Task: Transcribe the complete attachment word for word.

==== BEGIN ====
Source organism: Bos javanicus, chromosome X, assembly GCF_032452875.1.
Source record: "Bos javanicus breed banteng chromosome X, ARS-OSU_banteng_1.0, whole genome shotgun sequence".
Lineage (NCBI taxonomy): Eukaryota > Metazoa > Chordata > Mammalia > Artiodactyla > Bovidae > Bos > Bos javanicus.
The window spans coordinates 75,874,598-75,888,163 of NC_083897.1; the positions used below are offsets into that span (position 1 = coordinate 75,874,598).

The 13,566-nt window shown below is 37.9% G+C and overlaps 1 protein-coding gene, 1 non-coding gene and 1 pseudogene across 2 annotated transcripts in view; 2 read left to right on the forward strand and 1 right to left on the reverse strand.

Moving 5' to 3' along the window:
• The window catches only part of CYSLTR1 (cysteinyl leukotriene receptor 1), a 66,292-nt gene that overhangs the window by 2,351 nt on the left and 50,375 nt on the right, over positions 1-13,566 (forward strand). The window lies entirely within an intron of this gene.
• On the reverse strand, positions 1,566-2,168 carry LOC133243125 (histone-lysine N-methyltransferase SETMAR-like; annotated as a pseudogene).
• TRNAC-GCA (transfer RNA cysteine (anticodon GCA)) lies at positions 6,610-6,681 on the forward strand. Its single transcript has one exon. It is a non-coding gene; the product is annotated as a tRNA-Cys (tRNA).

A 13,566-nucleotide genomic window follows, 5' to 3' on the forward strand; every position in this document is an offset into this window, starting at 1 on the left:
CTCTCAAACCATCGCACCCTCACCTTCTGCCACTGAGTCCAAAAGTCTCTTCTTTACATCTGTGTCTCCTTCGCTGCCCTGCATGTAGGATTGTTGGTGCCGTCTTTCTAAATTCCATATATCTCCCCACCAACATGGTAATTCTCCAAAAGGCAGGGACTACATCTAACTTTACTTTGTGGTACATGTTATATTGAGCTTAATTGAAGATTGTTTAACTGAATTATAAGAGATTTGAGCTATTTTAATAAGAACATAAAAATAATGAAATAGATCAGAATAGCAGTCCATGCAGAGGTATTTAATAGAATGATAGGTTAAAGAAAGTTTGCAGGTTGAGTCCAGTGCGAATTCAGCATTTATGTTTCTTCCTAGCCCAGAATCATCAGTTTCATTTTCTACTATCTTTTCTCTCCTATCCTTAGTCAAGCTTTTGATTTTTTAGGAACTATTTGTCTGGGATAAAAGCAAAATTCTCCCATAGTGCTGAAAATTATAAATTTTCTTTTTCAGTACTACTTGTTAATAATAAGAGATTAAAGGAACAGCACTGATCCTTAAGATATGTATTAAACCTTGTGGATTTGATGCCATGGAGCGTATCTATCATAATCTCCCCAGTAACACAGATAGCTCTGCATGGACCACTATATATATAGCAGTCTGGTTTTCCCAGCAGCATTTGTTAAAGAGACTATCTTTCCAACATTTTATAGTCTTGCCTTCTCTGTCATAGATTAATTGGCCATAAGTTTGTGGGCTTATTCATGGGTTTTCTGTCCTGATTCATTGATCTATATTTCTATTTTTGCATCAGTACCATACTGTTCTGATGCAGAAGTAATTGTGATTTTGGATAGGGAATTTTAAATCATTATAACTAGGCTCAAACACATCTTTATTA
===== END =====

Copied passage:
Source organism: Bos javanicus, chromosome X, assembly GCF_032452875.1.
Source record: "Bos javanicus breed banteng chromosome X, ARS-OSU_banteng_1.0, whole genome shotgun sequence".
Lineage (NCBI taxonomy): Eukaryota > Metazoa > Chordata > Mammalia > Artiodactyla > Bovidae > Bos > Bos javanicus.
The window spans coordinates 75,874,598-75,888,163 of NC_083897.1; the positions used below are offsets into that span (position 1 = coordinate 75,874,598).

The 13,566-nt window shown below is 37.9% G+C and overlaps 1 protein-coding gene, 1 non-coding gene and 1 pseudogene across 2 annotated transcripts in view; 2 read left to right on the forward strand and 1 right to left on the reverse strand.

Moving 5' to 3' along the window:
• The window catches only part of CYSLTR1 (cysteinyl leukotriene receptor 1), a 66,292-nt gene that overhangs the window by 2,351 nt on the left and 50,375 nt on the right, over positions 1-13,566 (forward strand). The window lies entirely within an intron of this gene.
• On the reverse strand, positions 1,566-2,168 carry LOC133243125 (histone-lysine N-methyltransferase SETMAR-like; annotated as a pseudogene).
• TRNAC-GCA (transfer RNA cysteine (anticodon GCA)) lies at positions 6,610-6,681 on the forward strand. Its single transcript has one exon. It is a non-coding gene; the product is annotated as a tRNA-Cys (tRNA).

A 13,566-nucleotide genomic window follows, 5' to 3' on the forward strand; every position in this document is an offset into this window, starting at 1 on the left:
CTCTCAAACCATCGCACCCTCACCTTCTGCCACTGAGTCCAAAAGTCTCTTCTTTACATCTGTGTCTCCTTCGCTGCCCTGCATGTAGGATTGTTGGTGCCGTCTTTCTAAATTCCATATATCTCCCCACCAACATGGTAATTCTCCAAAAGGCAGGGACTACATCTAACTTTACTTTGTGGTACATGTTATATTGAGCTTAATTGAAGATTGTTTAACTGAATTATAAGAGATTTGAGCTATTTTAATAAGAACATAAAAATAATGAAATAGATCAGAATAGCAGTCCATGCAGAGGTATTTAATAGAATGATAGGTTAAAGAAAGTTTGCAGGTTGAGTCCAGTGCGAATTCAGCATTTATGTTTCTTCCTAGCCCAGAATCATCAGTTTCATTTTCTACTATCTTTTCTCTCCTATCCTTAGTCAAGCTTTTGATTTTTTAGGAACTATTTGTCTGGGATAAAAGCAAAATTCTCCCATAGTGCTGAAAATTATAAATTTTCTTTTTCAGTACTACTTGTTAATAATAAGAGATTAAAGGAACAGCACTGATCCTTAAGATATGTATTAAACCTTGTGGATTTGATGCCATGGAGCGTATCTATCATAATCTCCCCAGTAACACAGATAGCTCTGCATGGACCACTATATATATAGCAGTCTGGTTTTCCCAGCAGCATTTGTTAAAGAGACTATCTTTCCAACATTTTATAGTCTTGCCTTCTCTGTCATAGATTAATTGGCCATAAGTTTGTGGGCTTATTCATGGGTTTTCTGTCCTGATTCATTGATCTATATTTCTATTTTTGCATCAGTACCATACTGTTCTGATGCAGAAGTAATTGTGATTTTGGATAGGGAATTTTAAATCATTATAACTAGGCTCAAACACATCTTTATTA